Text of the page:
Trials, Tribulations and Tsuris: How We Benefit

Therefore I take pleasure in infirmities, in reproaches, in necessities, in persecutions, in distresses for Christ’s sake: for when I am weak, then am I strong. (2 Corinthians 12:10)

Just when I thought my life was finally all tidied up, nice and ready for presentation, like a trophy fish to put up on the wall, something happened to mess it up. Again. Ever get the feeling that our quest to take care of our ‘to do’ list is just a human version of the hamster wheel. We think there’s an end in sight, but in reality the last item on the list is only an illusion–there is no end to the wheel. Our life in the world is never all put together. How much more special than a false promise of relief from all suffering to be able to proclaim that God has called us to be  His children, with a promise of forgiveness of sins and eternal life with Him. The ol’ hamster wheel doesn’t feel so bad when we can take a long, as in eternal, view of things.

But while we’re still here, trying to make the best of a fallen world despotically ruled by fallen, depraved, wretched man, what do we get? Trials, tribulations and tsuris. Tsuris is a rich, perfect expression, a Yiddish word I learned at an early age growing up in Brooklyn. Tsuris means “trouble” and is always exclaimed with somber demeanor, accompanied by much nodding of the head, and with an exchange of deep full eye contact  attesting to the revelation  in a glance that the sufferings of this world are universal, though not uniformly distributed across space and time.

We all go through valleys in life. It’s the cavalcade of valleys that makes the false gospel prosperity preachers so attractive: they seem to have the answer to avoiding those valleys. They promise only the peaks of life: success, health, wealth, peace and happiness. I can’t imagine these guys ever having a successful ministry in my old neighborhood in Brooklyn. Everybody there knew the truth about tsuris and its established role in life. And there was enough tsuris to go around for everybody.  There was a whole generation of people who had fought in the Second World War; two generations that had lived through the Depression; lots of people who came to New York in the lower decks of steam ships from less than wonderful lands; and I had neighbors who had serial numbers tattooed on their wrists. What could Joel Osteen or Benny Hinn possibly offer them? 

So, what’s my point? It’s this. We all (save the Joel Osteen ‘life is yours  for the asking/taking’ group) acknowledge that tsuris is our human condition, so how can we best understand it?

Let me list a few benefits we get from the trials of life. We can thank God for the benefits, because after all, He has a plan, and all things work for the greater good, right? If we approach and understand that our trials are part of God’s plan, we can give glory to God in them and in what we become through them.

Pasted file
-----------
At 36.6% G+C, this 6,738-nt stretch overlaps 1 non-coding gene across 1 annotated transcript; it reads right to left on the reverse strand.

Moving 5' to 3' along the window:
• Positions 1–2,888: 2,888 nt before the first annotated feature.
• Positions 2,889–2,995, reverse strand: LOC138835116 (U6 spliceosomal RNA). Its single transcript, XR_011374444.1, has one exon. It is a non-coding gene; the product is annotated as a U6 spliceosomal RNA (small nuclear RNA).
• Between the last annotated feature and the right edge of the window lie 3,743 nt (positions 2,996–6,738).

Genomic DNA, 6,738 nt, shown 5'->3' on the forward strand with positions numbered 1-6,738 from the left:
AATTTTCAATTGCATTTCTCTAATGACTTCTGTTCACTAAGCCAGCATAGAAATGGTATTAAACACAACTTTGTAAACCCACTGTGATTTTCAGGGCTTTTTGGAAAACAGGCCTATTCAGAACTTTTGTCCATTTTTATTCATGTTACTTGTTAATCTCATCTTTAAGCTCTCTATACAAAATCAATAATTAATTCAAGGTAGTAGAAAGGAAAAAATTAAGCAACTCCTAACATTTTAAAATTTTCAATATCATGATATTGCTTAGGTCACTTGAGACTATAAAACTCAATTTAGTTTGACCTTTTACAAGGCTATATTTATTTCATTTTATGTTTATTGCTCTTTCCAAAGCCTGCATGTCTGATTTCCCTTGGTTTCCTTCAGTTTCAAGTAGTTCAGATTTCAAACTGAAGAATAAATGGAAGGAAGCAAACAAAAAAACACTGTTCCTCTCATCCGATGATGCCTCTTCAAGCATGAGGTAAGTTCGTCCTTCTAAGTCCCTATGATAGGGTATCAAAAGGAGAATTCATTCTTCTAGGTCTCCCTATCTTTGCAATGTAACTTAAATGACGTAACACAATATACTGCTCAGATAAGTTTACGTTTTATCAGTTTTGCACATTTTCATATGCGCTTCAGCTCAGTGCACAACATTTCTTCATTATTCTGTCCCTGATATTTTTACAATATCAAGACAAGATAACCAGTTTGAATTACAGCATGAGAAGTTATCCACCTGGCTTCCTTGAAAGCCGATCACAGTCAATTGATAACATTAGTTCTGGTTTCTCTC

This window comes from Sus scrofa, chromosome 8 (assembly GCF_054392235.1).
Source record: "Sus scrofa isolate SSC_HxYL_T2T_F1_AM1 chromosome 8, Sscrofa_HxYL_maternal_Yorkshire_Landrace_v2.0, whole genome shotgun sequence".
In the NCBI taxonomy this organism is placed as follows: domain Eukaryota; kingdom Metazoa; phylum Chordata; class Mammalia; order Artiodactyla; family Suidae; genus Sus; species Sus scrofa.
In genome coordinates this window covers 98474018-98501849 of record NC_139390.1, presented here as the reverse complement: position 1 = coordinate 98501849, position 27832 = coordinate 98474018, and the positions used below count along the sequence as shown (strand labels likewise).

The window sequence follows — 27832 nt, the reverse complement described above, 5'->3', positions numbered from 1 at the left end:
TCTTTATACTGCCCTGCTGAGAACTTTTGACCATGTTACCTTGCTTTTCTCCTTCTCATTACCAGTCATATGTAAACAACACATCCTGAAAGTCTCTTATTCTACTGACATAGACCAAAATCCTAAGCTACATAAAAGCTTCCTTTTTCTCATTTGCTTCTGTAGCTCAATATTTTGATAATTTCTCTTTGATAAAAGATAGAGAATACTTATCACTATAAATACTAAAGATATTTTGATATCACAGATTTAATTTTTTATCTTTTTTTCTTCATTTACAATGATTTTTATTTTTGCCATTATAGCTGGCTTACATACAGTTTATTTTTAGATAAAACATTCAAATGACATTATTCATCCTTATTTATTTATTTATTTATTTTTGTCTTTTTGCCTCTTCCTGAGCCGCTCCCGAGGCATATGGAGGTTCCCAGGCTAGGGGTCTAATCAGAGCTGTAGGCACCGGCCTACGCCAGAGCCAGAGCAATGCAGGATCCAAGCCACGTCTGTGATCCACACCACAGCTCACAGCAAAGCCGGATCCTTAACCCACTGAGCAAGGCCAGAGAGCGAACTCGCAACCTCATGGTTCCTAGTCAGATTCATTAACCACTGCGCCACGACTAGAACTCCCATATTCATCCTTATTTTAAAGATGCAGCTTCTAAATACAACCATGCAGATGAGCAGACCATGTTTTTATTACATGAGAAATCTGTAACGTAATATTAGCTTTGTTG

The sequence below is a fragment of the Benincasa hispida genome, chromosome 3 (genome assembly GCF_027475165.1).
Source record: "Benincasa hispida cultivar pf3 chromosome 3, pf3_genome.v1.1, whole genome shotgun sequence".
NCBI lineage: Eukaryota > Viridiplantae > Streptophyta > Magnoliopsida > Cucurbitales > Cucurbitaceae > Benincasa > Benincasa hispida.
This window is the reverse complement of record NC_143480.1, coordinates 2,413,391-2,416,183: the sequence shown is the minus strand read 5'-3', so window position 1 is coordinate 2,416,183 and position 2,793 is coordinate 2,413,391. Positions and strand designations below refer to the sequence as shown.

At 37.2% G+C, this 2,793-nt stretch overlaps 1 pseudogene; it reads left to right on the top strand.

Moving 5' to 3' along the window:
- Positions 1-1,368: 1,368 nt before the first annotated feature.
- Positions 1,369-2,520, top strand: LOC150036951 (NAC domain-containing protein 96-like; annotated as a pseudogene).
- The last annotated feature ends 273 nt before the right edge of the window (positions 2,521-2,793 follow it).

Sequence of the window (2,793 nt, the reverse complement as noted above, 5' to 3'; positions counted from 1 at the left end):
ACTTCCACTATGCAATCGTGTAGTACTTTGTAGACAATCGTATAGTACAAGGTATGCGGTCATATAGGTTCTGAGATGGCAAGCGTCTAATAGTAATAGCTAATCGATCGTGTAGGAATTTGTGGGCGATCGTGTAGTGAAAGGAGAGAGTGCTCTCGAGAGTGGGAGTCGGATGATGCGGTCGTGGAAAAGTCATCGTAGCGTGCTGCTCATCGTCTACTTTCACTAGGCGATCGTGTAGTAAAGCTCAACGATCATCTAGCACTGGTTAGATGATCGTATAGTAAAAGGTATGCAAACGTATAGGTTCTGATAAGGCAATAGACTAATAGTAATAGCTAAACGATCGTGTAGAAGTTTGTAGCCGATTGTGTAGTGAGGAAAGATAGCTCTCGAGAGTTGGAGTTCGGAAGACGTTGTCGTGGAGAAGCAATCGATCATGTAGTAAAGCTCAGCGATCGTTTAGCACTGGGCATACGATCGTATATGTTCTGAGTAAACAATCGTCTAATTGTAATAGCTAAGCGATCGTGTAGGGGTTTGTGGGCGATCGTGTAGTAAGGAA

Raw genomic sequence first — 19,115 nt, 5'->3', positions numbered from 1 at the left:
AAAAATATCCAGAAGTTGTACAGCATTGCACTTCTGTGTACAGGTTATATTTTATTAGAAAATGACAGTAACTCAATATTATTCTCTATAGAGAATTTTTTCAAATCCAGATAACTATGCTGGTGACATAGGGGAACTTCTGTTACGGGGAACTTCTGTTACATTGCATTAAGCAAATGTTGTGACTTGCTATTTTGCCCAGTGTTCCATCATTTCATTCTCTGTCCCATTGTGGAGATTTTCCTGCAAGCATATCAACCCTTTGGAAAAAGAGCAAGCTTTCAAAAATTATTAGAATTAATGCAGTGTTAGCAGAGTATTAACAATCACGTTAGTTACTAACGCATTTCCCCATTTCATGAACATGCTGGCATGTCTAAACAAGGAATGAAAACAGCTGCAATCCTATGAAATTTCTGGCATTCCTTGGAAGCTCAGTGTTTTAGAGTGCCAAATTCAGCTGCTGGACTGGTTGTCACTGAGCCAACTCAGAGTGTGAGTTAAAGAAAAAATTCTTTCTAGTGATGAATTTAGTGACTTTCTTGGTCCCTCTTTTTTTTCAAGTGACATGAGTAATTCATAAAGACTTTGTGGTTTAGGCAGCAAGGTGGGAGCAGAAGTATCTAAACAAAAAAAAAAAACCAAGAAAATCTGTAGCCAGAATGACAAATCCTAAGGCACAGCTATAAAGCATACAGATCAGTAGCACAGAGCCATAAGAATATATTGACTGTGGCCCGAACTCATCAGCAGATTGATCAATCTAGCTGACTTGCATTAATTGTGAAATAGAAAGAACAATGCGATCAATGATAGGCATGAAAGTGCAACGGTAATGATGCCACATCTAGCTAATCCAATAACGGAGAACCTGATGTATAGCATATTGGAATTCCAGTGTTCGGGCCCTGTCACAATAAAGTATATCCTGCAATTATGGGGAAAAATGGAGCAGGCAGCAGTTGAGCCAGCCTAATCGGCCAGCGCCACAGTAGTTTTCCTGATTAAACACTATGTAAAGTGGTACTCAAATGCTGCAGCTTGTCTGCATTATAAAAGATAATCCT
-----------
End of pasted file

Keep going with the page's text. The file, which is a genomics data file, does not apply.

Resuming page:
Benefit 1. Our trials are tests of our faith. Job comes immediatley to  mind. I think especially of Abraham, commanded by God to sacrifice his son Isaac. Human sacrifice? Kill the seed that was to fulfill God’s promise to make Abraham’s offspring as many as the stars in the sky?  Did that make any sense to Abraham? Did he question God at all? No. Now that was a test. Compared to that, how bad can my tests really be ?

For the LORD your God is testing you, to know whether you love the LORD your God with all your heart and with all your soul. (Deuteronomy 13:3)

Benefit 2. We are humbled through tsuris.  The sin of pride is a strong one (I can personally speak to this one), so trials and tests come along to humble us. We are not as strong, as pure, as self-reliant as we’d like to think. Even Paul had  a thorn in his side to keep him humble. When he asked God to remove it, God politely declined. Three times.

“a thorn was given me in the flesh, a messenger of Satan to harass me, to keep me from becoming conceited. ”     (2 Corinthians 12:7)

Benefit 3. Tsuris devalues our attachments to the things of the world. When you’re lying in a hospital bed, or visiting a dying relative, how important is that car, or house, or job, or whatever? If we are attached to something in the world, and it distracts us form knowing that our real treaure is in heaven, God must show us that the real value of the things of this world is zero compared to what He offers.

“it is easier for a camel to go through the eye of a needle than for a rich person to enter the kingdom of God.” (Matthew 19:24)

Benefit 4. Through trials we learn to seek first the Kingdom of God.  Despite the good sense that we shouldn’t wait for trouble to turn to God, we still do. As God is merciful,  He  hears us in our time of need. What we hope is that the ear that so eagerly inclines to the Lord during a trial will permanently stay attuned to Him and follow His will. Out of trouble comes stronger communciation with God, and with that, faith. Our struggle with trials has a glorious end.

I have fought the good fight, I have finished the race, I have kept the faith. Henceforth there is laid up for me the crown of righteousness, which the Lord, the righteous judge, will award to me on that Day, and not only to me but also to all who have loved his appearing. (2 Timothy 4:7-8)